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US risks losing appeal to Chinese students due to visa restrictions: Diplomat

Students communicate during breaks in classroom at the Primary School Affiliated to the University of International Business and Economics in Beijing on June 1, 2020. [Photo by Zhu Xingxin/China Daily]. Sketched by the Pan Pacific Agency.

WASHINGTON D.C., Dec 14, 2020, Xinhua. The United States risks losing its position as the top choice of destination for overseas study and research for Chinese students and scholars due to its visa restrictions and surging COVID-19 pandemic in the country, a senior Chinese diplomat has said, Xinhua reported.

“Student exchange is the most active part of China-U.S. educational cooperation. However, the current situation has made studying in the U.S. much less attractive, at least in the near future, especially for STEM (science, technology, engineering and math) majors,” said Yang Xinyu, minister counselor for educational affairs at the Chinese Embassy in the United States.

“The pandemic has made most in-person exchanges impossible… Besides the fact that in the past few months federal policy has changed to make international students nervous, Chinese students and scholars are also facing more challenges and feeling unwelcome or even threatened,” said Yang in a recent conversation with Julia Chang Bloch, president of U.S.-China Education Trust, a Washington D.C.-based nonprofit organization, and former U.S. ambassador to Nepal.

U.S. President Donald Trump’s administration has issued tougher immigration policies for international students, in particular, special scrutiny and restrictions for Chinese students, who made up one third of over 1 million international students in the United States before the pandemic.

“I have heard of very outstanding Chinese students giving up offers for STEM majors in prestigious U.S. universities and turning to less attractive universities in other countries in fear of possible risks,” said Yang.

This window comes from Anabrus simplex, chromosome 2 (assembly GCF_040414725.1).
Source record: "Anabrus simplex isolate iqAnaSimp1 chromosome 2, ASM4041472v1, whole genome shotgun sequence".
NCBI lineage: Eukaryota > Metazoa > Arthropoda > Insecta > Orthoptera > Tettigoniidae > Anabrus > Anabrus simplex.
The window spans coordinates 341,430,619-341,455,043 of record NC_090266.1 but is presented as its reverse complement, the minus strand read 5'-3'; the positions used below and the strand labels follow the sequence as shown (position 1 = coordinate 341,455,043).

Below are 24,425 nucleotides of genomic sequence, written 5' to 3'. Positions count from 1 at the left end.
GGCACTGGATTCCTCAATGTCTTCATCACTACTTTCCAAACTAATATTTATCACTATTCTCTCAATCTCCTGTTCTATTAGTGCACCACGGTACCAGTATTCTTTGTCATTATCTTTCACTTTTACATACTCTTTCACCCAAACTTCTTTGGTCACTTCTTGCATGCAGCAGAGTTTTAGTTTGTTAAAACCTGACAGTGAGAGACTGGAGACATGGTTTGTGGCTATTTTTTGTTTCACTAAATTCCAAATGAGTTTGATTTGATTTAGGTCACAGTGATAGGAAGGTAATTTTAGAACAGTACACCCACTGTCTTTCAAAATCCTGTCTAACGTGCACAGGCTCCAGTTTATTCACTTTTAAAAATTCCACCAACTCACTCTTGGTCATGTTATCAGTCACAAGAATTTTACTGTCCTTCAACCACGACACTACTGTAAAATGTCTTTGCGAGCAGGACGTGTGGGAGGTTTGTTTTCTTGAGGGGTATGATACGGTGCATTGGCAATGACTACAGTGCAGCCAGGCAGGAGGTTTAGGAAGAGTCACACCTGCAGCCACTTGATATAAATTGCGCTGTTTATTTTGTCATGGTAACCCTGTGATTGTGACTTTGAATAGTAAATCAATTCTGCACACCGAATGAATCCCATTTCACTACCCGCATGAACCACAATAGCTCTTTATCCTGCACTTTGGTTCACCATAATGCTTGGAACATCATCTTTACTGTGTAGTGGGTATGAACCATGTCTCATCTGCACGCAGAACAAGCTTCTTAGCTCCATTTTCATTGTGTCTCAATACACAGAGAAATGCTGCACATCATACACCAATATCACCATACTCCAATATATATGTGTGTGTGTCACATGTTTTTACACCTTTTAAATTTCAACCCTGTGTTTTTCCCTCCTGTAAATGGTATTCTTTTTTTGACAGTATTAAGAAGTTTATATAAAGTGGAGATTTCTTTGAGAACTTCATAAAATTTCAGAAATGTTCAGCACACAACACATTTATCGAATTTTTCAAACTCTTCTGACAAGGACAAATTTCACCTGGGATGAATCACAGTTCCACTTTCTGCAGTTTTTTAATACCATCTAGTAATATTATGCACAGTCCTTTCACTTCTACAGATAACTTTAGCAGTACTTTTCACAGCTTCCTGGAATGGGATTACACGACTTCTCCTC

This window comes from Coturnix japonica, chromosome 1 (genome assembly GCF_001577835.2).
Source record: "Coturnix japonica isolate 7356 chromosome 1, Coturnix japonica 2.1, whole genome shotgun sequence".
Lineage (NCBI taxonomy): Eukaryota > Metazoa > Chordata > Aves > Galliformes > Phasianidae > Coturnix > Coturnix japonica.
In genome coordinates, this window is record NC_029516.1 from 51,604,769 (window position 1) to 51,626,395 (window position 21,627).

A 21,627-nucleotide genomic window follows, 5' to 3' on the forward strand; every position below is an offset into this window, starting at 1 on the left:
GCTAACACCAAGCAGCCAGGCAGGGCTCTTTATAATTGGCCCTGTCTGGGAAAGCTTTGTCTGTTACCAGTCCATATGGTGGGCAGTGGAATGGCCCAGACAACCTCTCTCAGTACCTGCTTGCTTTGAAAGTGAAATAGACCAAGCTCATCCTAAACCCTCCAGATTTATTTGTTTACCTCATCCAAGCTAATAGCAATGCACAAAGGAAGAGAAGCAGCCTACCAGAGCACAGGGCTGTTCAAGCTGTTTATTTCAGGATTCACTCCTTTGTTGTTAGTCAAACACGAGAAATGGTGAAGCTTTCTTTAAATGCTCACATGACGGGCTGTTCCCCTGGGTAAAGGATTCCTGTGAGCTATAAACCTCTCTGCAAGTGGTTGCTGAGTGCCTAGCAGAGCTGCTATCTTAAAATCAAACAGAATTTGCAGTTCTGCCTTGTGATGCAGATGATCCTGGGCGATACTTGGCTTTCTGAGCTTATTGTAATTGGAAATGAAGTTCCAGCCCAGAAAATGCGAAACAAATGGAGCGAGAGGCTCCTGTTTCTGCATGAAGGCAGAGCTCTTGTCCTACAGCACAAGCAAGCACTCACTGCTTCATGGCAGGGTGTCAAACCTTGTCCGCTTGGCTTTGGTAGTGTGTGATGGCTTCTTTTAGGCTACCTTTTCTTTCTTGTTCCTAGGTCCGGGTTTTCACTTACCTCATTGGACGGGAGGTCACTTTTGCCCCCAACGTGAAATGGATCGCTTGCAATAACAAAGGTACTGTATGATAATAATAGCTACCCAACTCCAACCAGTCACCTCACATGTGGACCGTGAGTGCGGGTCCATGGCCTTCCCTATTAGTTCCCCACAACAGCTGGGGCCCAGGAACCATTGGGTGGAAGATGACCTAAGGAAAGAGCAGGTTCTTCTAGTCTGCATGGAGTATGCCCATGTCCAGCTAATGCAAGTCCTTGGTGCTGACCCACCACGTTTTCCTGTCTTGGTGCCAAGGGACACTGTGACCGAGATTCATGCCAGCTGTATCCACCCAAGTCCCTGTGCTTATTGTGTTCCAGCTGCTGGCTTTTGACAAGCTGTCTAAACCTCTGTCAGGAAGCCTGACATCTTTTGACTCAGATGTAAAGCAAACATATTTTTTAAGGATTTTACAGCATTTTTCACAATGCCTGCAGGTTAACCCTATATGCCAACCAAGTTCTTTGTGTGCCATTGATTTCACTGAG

“In the short term, it means loss to both the student as an individual and the American university as an institute. But in the long run, it will be detrimental to the educational exchange and research collaboration between the two countries,” she added.

Studying in the United States this year is “much more challenging than usual” as the country has so far failed to contain the virus since the pandemic grabbed the nation in February, Yang said.

The pandemic has left “direct and immediate impact” on Chinese students studying or planning to study in the United States as it has created “more uncertainty and risks” for international students than their American peers, said Yang.

U.S. universities and colleges closed their campuses and residential buildings, and moved classes online when the pandemic hit the country. And international students have been faced with a dilemma over whether to return to their home country or not.

“For those Chinese students who were able to return home, things are not perfect either,” she said.

“To continue with their studies, they have to take online courses from home, with a 12-hour time difference. Having no campus environment, taking classes at midnight, yet paying the same tuition, makes their study abroad experience not as desirable as it should be,” she explained.

The United States has recorded more than 16 million cases of COVID-19 with over 297,000 related deaths as of Saturday evening, according to the real-time count kept by Johns Hopkins University.

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